Perhaps we don’t get big high wooly hats like they do at Buckingham Palace, but today will see a big transition for California. As in 2017 when Kamala Harris replaced Sen. Boxer, the transition from Brown to Newsom will be more than one of age or style, but of a real change in California politics.
Gavin Newsom is nobody’s radical. In many ways, he borrows a lot from Gov. Brown’s political style. A little from the left, and a little from the center(-right). A plan for a massive increase in funding for early childhood education, with a hard “sobering” look at high speed rail.
That is not to say that Newsom isn’t generally progressive. When he takes office today, he will surely be pretty close to the most progressive governor in the nation. But like Brown, Gavin likes balance and a sound financial platform.
Unlike Brown, Gavin Newsom likes a bit of flash and some excitement. He likes a grand sweeping vision. And he’ll have plenty of chances for grand action, in responding to climate change, the housing and homelessness crisis, and making healthcare more affordable.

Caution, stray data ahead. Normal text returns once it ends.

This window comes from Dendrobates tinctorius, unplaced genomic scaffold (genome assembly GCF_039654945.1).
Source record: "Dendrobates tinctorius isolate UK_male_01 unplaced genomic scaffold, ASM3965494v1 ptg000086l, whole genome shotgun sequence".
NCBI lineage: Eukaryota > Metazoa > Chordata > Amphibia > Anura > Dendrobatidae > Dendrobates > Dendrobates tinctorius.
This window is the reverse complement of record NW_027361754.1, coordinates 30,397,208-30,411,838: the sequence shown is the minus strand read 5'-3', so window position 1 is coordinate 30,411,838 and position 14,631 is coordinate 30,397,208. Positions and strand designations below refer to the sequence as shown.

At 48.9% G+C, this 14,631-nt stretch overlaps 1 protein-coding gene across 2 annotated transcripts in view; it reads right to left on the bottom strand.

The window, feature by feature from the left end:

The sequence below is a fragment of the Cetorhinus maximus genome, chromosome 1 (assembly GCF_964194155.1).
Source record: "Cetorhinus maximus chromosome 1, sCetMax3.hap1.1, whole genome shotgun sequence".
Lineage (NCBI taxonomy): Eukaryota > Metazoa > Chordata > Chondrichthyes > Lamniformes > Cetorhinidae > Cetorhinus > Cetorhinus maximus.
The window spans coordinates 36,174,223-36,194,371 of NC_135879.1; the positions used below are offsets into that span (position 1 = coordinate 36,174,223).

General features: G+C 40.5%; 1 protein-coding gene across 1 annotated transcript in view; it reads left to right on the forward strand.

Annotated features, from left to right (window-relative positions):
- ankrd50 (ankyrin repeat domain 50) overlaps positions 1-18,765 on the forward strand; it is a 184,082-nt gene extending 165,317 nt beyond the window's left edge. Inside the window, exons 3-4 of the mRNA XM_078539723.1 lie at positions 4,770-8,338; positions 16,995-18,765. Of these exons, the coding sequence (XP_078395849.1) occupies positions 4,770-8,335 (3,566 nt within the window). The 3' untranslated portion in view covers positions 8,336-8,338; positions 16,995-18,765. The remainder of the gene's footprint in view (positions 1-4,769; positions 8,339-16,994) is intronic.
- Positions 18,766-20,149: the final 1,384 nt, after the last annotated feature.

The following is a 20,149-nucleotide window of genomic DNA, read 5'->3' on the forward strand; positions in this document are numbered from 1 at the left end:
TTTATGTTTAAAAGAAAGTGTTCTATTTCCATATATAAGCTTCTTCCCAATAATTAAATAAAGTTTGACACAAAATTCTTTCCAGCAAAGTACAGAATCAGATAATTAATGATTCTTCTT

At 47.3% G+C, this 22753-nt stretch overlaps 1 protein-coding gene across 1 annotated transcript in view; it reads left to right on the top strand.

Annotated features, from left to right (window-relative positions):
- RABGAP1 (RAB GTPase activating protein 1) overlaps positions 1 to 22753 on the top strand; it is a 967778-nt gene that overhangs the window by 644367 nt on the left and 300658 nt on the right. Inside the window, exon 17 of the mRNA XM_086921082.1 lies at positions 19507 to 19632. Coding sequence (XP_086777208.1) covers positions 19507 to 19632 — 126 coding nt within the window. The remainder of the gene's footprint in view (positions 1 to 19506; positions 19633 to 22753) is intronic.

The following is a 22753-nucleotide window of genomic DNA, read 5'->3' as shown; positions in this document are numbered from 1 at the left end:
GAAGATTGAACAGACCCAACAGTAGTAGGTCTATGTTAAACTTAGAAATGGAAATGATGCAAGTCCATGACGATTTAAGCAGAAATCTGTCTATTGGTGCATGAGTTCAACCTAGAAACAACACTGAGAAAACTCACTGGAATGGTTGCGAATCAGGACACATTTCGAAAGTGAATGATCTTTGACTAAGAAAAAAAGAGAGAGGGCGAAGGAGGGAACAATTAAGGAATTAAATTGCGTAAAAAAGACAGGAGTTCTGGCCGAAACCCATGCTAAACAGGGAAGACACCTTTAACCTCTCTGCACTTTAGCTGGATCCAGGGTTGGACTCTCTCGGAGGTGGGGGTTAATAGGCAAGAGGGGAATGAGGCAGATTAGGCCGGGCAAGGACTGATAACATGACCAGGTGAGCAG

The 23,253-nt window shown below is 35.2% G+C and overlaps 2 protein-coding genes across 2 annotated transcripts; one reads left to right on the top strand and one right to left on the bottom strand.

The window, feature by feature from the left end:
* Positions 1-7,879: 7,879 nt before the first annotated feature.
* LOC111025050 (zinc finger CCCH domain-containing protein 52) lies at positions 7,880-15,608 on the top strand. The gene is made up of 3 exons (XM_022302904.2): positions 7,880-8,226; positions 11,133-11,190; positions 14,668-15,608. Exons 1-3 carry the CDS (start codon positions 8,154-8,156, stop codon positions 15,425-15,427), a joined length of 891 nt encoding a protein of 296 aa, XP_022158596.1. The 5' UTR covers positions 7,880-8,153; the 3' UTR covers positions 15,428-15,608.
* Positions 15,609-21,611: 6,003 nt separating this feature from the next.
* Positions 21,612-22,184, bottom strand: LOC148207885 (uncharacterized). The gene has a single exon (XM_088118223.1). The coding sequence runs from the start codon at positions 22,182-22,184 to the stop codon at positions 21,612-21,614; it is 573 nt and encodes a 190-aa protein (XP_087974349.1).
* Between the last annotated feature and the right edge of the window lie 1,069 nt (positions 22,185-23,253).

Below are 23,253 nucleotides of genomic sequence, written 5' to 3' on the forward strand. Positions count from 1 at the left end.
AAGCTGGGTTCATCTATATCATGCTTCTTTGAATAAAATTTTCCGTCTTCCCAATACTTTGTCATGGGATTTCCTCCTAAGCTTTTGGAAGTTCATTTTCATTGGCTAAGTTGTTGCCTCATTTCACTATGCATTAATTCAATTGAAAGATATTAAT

There are a slew of news stories about the differences between Gavin and Jerry, some more accurate than others. (SF Chronicle, AP, Politico, NPR, etc.) The press likes coming up with drama, and so a transition is a good source of clicks. And no doubt that the change from Brown to Newsom will bring changes, but the most profound will have to be a greater expectancy of a truly progressive state. The Governor elect’s job is now to follow up on that.
Of course, he isn’t the only one being sworn into office today. We will also get the first statewide LGBT elected official in Insurance Commissioner Ricardo Lara, and a full slate of Democratic leaders across the board.
You can watch the Governor’s swearing in ceremony on many news websites, though he has already released excerpts of his speech.
Incoming California Gov. Gavin Newsom will draw immediate battle lines Monday with President Donald Trump in his inaugural address, portraying California’s “progressive, principled” policies as the antidote to the White House’s “corruption and incompetence.” … “People’s lives, freedom, security, the water we drink, the air we breathe — they all hang in the balance,” Newsom plans to say, according to excerpts of his speech released by his office.SF Gate, 1/7/19